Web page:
The city of Fez is located in northern Morocco at the axes of two main communication routes that connected the Atlantic to the central Magrib and the Straights of Gibraltar to the Africa. Fez was probably founded in the late eighth-century by the Idrisids, eventually developing through the merging of two separate cities on opposite banks of the Wadi Fez river. The two cities spent almost a century under the rule of the Umayyads of al-Andalus, before a succession of Berber dynasties conquered it. The Almoravid conquest of the city in the late eleventh-century was a pivotal moment, when the previously autonomous cities were united into one, spurring new development in the form of a fortress, new urban quarters, and water infrastructure. Upon the Almohad conquest of the city in 1145 the form of the city was changed again - the Almohads razed much of the Almoravid fortifications before constructing new walls and gates in the thirteenth-century, which to a large degree have survived.
Conquered again in the thirteenth-century by the Marinids, Fez became the capital city of the dynasty. Always second in importance to Marrakech, which had been the capital of both the Almoravids and Almohads, Fez developed into a major intellectual and commercial center under the Marinids. Beginning in 674/1276 the Marinids constructed Fes al-Jadid ("New Fes"), a new administrative citadel surrounded by a double wall, west of the old walled city, which then was known as Fes al-Bali ("Ancient Fes"). The Marinids embellished their populous capital with the numerous madrasas for which it is famous and constructed estates in the countryside around the city.
Fez remained under Marinid rule until it was conquered by the Sa'di dynasty in the sixteenth-century, and then again by the 'Alawi dynasty in 1666. In the late nineteenth-century Fes al-Jadid and Fes al-Bali were united with new walls.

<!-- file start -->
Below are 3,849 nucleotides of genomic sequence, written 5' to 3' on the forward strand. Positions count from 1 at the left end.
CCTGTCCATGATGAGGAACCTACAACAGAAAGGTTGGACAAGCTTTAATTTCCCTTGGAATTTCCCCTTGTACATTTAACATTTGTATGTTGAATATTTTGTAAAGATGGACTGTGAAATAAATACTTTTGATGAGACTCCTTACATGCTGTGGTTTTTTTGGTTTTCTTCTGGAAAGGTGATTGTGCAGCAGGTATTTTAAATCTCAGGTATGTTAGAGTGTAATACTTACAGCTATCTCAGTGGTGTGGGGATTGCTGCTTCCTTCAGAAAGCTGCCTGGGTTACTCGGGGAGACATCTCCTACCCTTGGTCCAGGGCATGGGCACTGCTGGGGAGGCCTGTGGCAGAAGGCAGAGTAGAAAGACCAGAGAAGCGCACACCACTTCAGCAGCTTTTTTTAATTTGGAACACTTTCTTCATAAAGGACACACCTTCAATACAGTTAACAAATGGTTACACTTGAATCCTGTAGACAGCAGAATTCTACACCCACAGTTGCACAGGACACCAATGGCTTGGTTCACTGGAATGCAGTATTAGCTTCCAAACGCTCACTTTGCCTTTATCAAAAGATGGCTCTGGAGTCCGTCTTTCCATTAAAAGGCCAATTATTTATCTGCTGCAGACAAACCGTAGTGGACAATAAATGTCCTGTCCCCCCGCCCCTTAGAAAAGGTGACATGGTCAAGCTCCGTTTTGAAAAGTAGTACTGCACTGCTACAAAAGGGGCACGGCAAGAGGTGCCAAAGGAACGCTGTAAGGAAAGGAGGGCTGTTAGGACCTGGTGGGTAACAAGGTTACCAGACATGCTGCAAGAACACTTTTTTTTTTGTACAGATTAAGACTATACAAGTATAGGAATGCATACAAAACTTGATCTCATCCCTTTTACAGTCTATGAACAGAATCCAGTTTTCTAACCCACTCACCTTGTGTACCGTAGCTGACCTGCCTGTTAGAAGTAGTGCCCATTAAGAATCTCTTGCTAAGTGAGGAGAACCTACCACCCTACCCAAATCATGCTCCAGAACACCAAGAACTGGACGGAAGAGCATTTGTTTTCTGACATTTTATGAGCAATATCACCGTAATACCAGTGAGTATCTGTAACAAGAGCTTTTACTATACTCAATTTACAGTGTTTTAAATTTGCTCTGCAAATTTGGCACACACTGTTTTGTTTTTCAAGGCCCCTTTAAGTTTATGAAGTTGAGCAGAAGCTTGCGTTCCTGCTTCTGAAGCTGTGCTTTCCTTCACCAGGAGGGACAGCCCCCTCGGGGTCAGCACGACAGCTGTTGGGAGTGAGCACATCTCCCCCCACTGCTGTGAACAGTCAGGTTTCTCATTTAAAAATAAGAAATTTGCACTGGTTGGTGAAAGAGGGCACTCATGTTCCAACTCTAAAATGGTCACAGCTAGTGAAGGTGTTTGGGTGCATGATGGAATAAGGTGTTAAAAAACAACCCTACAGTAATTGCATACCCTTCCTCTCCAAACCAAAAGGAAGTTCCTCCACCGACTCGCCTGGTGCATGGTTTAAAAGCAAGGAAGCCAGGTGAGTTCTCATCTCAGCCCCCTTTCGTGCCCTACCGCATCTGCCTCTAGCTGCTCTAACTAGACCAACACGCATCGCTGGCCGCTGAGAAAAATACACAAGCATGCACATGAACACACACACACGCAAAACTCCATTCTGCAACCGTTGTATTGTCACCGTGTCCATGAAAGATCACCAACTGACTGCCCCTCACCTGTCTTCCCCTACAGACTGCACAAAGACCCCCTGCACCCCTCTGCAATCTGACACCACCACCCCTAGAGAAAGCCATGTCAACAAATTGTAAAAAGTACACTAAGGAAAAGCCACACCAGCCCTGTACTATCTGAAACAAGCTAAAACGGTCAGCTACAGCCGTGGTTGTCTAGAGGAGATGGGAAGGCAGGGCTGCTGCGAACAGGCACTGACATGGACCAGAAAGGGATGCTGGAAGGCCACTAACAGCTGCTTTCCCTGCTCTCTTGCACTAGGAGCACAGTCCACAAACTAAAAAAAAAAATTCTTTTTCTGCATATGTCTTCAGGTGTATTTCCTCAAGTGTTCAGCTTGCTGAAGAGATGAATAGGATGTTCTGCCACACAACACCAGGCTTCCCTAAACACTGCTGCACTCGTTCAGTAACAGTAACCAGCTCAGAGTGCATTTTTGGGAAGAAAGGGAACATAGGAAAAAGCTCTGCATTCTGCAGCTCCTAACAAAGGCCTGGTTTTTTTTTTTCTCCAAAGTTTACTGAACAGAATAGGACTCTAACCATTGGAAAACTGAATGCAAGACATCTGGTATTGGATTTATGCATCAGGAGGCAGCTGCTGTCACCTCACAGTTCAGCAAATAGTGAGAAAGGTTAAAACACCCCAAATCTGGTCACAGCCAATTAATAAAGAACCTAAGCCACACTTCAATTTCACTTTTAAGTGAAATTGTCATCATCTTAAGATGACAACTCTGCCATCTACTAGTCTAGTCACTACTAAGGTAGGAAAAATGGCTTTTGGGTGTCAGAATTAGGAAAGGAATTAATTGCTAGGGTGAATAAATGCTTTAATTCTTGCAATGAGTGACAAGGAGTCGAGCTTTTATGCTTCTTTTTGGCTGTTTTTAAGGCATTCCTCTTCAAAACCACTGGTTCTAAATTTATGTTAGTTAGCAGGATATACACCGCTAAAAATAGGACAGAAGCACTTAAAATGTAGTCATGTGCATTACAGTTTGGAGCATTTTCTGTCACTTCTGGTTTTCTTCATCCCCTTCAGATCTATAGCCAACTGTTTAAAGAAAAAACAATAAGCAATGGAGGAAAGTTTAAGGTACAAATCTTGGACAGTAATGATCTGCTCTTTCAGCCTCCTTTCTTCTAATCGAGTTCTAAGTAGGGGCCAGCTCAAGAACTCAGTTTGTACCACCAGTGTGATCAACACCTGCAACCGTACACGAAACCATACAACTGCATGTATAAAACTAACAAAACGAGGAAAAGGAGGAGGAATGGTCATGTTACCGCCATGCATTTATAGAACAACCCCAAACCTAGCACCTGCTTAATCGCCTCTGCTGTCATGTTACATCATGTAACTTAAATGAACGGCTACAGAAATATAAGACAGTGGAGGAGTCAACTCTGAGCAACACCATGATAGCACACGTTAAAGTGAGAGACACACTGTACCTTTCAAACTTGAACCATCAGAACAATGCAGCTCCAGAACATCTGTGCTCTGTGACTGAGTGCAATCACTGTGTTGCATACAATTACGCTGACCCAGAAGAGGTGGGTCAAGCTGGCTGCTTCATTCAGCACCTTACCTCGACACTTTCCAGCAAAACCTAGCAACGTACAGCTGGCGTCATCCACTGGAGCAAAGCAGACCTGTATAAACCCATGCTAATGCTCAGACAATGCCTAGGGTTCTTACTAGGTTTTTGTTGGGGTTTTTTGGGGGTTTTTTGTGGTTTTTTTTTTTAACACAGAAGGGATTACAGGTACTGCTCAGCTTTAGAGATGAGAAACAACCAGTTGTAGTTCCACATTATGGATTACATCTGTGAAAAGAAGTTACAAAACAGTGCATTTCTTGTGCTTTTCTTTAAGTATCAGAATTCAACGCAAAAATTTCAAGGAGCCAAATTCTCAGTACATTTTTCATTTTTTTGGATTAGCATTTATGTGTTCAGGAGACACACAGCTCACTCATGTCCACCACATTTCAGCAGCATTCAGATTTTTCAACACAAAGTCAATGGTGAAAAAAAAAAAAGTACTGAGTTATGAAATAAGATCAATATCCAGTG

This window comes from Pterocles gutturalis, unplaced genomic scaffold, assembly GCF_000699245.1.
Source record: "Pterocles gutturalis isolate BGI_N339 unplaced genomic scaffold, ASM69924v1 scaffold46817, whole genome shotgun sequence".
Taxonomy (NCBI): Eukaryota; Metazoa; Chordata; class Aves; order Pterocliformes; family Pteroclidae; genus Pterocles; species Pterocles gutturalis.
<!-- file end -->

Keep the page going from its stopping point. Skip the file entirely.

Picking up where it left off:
"Fas." In Encyclopedia of Islam. 2nd ed. Leiden: Brill.
Le Tourneau, Roger. Fez in the age of the Marinides. Norman: University of Oklahoma Press. c. 1961.
Le Tourneau, Roger. Fes avant le protectorat : etude economique et sociale d'une ville de l'occident musulman. Rabat : Editions La Porte. 1987
Revault, J., L. Golvin and A. Amahane. 1985-89. Les Palais et demeures de Fes. 2 vols Paris. 1985-1989.
Recorded by Paul Bowles at Fez, Morocco September 25,1959
"This was a test recording which was not supposed to be kept, but given that Andaluz music of quality is the most difficult of all to find and the most expensive to record, I did not erase it afterward. Subsequently Abdelkrim Rais demanded $600 (finally reduced to $500) to play one nouba. The piece here presented cost $50, which is already a fairly large sum in Moroccan currency. Andaluz music is much in demand for weddings and parties in general, which explains the relatively large sums the directors of orchestras are able to command. The Moroccans are very much aware that this is their only true art-music, and value it accordingly.
The Andaluz musical literature consists of eleven noubas, nearly all of which were in existence long before the Moroccans were ejected from Spain at the end of the Fifteenth Century. The texts were written by the poets involved at various times during the occupation of Spain, which lasted roughly seven centuries (from the Ninth through the Fifteenth.) Each nouba was conceived of as corresponding to a particular bodily humor (very much in accordance with the medieval European idea of the humors.) furthermore each nouba is composed in a mode suitable to a different time of day, and each nouba consists of five sections. The generic term for one of these sections is misane. A misane is subdivided into an indeterminate number of parts, each of which is a complete piece; there is a sense of progression and continuity, however, in these separate pieces if they are performed in sequence. The tradition is oral and has been kept intact until now. At the moment there is a tendency (a deplorable one in my opinion) to "revitalize" Andaluz music by introducing completely extraneous instruments such as the piano, the clarinet and the saxophone. The example on this tape, however, is wholly traditional. (The electric current failed briefly twice during the session.)"
Bowles, Paul F. "Fez." in Folk, Popular, and Art Music of Morocco. The Paul Bowles Moroccan Music Collection. Washington, DC: American Folklife Center, Library of Congress, 1959-1962.
The Paul Bowles Moroccan Music Collection (AFC 1960/001), American Folklife Center, Library of Congress, Washington, D.C., Courtesy of the Paul Bowles Estate and Irene Hermann / Tangier American Legation Institute for Moroccan Studies